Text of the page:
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NYC Film Festivals

Altman Remembered at IFC Center

By Christopher Campbell

For those who missed the extensive Robert Altman retrospective at the Museum of the Moving Image last spring, or for those who can't get enough M*A*S*H or Nashville, IFC Center will present an even more inclusive tribute series for the late filmmaker beginning Friday. I have to warn you, though: They aren't screening Popeye.

Titled An Artist and a Gambler: Robert Altman Remembered, the retrospective comprises 27 films, the cable mini-series Tanner '88 and its 2004 follow-up Tanner on Tanner. Compared to the Moving Image series, which consisted of only 20 films and the two TV pieces, IFC Center's series is especially notable for its earlier, rarer Altman selections; The Delinquents, Countdown and That Cold Day in the Park haven't been shown in the city in years, and none of them are available on DVD in the States.

It might not have everything, but IFC Center program director Harris Dew told The Reeler that it was important not to wait too long to present the series. "If we'd had another six months [to plan], we might have gone in deeper into the TV work," he said. "But the problem with TV work is that it's a different universe and it requires a whole lot more ground work. Ultimately, as complete as you want to be, you're always going to be missing that student short or something, and you have to say, 'Let's focus on what we were able to include.'"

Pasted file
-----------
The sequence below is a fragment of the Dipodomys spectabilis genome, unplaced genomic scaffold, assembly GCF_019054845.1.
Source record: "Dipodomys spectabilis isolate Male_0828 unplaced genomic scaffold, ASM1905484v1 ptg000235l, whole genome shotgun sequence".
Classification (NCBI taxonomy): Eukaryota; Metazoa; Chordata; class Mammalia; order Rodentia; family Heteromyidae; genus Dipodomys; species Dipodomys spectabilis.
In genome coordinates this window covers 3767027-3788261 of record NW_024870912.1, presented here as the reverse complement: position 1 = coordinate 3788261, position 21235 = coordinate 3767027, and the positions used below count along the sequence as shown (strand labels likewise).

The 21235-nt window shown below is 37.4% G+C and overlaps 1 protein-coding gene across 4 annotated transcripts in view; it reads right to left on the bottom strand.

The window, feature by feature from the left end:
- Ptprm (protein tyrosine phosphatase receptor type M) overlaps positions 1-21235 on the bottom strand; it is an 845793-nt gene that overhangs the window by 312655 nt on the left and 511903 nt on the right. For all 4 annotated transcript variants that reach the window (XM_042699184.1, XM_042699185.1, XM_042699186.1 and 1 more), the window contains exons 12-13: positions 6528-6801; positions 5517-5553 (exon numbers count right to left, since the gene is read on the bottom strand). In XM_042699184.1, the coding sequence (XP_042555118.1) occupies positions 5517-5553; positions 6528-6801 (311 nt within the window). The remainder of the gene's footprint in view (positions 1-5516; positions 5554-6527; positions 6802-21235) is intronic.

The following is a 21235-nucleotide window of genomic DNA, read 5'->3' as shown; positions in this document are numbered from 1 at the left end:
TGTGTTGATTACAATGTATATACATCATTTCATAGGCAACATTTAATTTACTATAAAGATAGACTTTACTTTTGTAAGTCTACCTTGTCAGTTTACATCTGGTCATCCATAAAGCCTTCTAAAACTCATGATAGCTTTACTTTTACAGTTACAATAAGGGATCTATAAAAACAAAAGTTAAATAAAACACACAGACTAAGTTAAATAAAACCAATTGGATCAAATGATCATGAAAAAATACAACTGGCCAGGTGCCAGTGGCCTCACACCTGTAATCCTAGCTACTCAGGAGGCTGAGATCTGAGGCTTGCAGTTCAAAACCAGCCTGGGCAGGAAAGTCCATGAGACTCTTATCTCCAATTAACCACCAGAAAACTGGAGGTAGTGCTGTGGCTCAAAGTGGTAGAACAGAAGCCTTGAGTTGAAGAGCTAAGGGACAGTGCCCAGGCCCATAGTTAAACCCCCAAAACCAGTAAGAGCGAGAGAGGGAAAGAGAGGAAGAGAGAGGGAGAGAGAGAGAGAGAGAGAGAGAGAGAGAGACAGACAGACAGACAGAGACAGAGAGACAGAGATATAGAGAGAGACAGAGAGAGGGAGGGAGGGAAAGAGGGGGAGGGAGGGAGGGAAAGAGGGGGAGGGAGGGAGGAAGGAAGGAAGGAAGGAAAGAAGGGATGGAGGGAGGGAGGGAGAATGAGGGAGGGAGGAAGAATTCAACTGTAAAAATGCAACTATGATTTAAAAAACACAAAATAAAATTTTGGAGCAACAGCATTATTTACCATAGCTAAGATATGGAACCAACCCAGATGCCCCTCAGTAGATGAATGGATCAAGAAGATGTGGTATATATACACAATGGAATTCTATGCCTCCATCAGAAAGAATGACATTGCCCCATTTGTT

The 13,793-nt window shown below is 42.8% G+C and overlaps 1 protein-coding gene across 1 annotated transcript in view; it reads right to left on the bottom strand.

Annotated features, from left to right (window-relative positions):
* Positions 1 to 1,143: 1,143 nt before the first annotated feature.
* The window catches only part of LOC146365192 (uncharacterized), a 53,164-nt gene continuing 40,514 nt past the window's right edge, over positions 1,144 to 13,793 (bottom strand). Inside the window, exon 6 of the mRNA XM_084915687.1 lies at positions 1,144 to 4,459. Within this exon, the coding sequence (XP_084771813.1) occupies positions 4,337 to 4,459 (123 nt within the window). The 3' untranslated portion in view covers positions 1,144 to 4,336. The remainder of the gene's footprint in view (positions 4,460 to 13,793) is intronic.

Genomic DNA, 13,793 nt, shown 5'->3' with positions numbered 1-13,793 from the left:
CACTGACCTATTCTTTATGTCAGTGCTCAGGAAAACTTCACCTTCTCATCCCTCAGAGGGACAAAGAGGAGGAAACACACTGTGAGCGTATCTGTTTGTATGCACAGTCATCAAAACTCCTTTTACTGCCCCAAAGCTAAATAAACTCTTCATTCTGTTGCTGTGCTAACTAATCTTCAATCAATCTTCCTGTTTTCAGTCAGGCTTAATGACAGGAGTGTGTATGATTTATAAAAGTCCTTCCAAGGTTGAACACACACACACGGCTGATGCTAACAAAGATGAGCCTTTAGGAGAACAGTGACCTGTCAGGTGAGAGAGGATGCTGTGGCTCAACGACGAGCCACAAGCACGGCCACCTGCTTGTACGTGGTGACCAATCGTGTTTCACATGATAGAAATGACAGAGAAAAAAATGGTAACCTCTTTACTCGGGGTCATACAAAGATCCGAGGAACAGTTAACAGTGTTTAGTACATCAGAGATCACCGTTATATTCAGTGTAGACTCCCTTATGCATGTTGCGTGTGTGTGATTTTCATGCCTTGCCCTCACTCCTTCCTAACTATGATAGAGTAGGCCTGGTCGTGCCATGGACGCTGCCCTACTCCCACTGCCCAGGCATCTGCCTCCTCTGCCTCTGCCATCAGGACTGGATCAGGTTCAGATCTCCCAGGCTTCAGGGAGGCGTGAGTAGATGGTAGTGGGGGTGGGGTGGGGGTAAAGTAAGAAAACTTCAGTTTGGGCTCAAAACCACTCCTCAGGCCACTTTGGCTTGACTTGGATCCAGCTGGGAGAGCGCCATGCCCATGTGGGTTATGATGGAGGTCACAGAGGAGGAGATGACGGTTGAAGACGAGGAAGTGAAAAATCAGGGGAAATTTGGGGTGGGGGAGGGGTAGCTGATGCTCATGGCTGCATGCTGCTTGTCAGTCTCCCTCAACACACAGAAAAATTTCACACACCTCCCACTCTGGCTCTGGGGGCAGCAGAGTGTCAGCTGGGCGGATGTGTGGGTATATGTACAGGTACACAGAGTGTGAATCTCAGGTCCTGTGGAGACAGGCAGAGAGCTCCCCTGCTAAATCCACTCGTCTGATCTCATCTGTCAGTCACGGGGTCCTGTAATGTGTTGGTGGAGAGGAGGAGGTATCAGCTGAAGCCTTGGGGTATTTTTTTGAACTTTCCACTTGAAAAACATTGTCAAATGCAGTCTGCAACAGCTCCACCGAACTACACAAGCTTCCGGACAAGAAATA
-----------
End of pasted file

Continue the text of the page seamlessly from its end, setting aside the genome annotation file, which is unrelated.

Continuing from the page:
Another film not included in the tribute is The Long Goodbye. Dew said that while planning the series he discovered Film Forum's arrangements to feature a new print of the film later this year. "I didn't want to preƫmpt their showing of that," he explained, acknowledging that the New York art house circuit is "a small community, and everyone's collegial." (Dew, in fact, also used to work in repertory programming at Film Forum, so there's that.) Think it can't get any nicer? The theater is also donating a portion of the ticket sales to the Genitourinary Oncology Research Fund in Memory of Robert Altman at Weill Medical College of Cornell University.

Even if Popeye must be left out (it is a guilty pleasure -- so sue me), it is good to see IFC Center concentrating on the real significance of Altman's legacy as a filmmaker. The program includes only a few of his lesser '90s works (out: Dr. T and the Women, The Gingerbread Man, The Company), more of his underappreciated '70s pictures (in: A Wedding; A Perfect Couple) and of course his most treasured classics (McCabe and Mrs. Miller, The Player), with most selections paired on double bills. But Dew stresses the appeal of The Delinquents most of all. "I have never seen it," he admitted, "and it's something that is going to be great to see. It's such a different era. Its 13 years before what you think of as early Altman in that early 70s period. To see something from the late '50s and to see him working in a different vein -- the delinquent genre picture -- is going to be a really interesting experience."

Posted at January 4, 2007 11:10 AM

Comments (1)

I'm very, very annoyed that I'll be in Park City when McCabe screens, but otherwise I'm making it a goal to catch a bunch of stuff I've never seen: Thieves Like Us, California Split, Health...

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